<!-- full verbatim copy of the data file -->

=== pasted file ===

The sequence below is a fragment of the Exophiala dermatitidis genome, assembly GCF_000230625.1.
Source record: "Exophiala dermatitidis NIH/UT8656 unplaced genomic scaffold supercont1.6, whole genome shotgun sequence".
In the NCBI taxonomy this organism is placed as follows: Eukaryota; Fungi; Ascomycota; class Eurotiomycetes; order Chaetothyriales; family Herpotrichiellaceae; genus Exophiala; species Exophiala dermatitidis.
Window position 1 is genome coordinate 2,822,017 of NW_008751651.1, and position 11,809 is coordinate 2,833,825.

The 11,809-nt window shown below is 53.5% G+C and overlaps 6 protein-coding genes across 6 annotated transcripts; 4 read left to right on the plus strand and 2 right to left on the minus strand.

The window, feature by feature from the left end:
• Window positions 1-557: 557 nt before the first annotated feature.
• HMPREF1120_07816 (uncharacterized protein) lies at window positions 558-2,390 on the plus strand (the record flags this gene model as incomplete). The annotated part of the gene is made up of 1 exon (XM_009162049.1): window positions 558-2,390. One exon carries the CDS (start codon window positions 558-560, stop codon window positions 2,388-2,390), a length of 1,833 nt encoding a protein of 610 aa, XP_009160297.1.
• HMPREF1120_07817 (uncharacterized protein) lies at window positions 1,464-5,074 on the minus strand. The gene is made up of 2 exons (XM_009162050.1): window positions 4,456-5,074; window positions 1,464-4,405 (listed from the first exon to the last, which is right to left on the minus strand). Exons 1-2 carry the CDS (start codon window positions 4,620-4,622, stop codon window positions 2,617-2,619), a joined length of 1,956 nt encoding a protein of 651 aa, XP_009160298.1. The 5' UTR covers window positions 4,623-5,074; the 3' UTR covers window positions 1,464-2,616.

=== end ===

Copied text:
The sequence below is a fragment of the Exophiala dermatitidis genome, assembly GCF_000230625.1.
Source record: "Exophiala dermatitidis NIH/UT8656 unplaced genomic scaffold supercont1.6, whole genome shotgun sequence".
In the NCBI taxonomy this organism is placed as follows: Eukaryota; Fungi; Ascomycota; class Eurotiomycetes; order Chaetothyriales; family Herpotrichiellaceae; genus Exophiala; species Exophiala dermatitidis.
Window position 1 is genome coordinate 2,822,017 of NW_008751651.1, and position 11,809 is coordinate 2,833,825.

The 11,809-nt window shown below is 53.5% G+C and overlaps 6 protein-coding genes across 6 annotated transcripts; 4 read left to right on the plus strand and 2 right to left on the minus strand.

The window, feature by feature from the left end:
• Window positions 1-557: 557 nt before the first annotated feature.
• HMPREF1120_07816 (uncharacterized protein) lies at window positions 558-2,390 on the plus strand (the record flags this gene model as incomplete). The annotated part of the gene is made up of 1 exon (XM_009162049.1): window positions 558-2,390. One exon carries the CDS (start codon window positions 558-560, stop codon window positions 2,388-2,390), a length of 1,833 nt encoding a protein of 610 aa, XP_009160297.1.
• HMPREF1120_07817 (uncharacterized protein) lies at window positions 1,464-5,074 on the minus strand. The gene is made up of 2 exons (XM_009162050.1): window positions 4,456-5,074; window positions 1,464-4,405 (listed from the first exon to the last, which is right to left on the minus strand). Exons 1-2 carry the CDS (start codon window positions 4,620-4,622, stop codon window positions 2,617-2,619), a joined length of 1,956 nt encoding a protein of 651 aa, XP_009160298.1. The 5' UTR covers window positions 4,623-5,074; the 3' UTR covers window positions 1,464-2,616.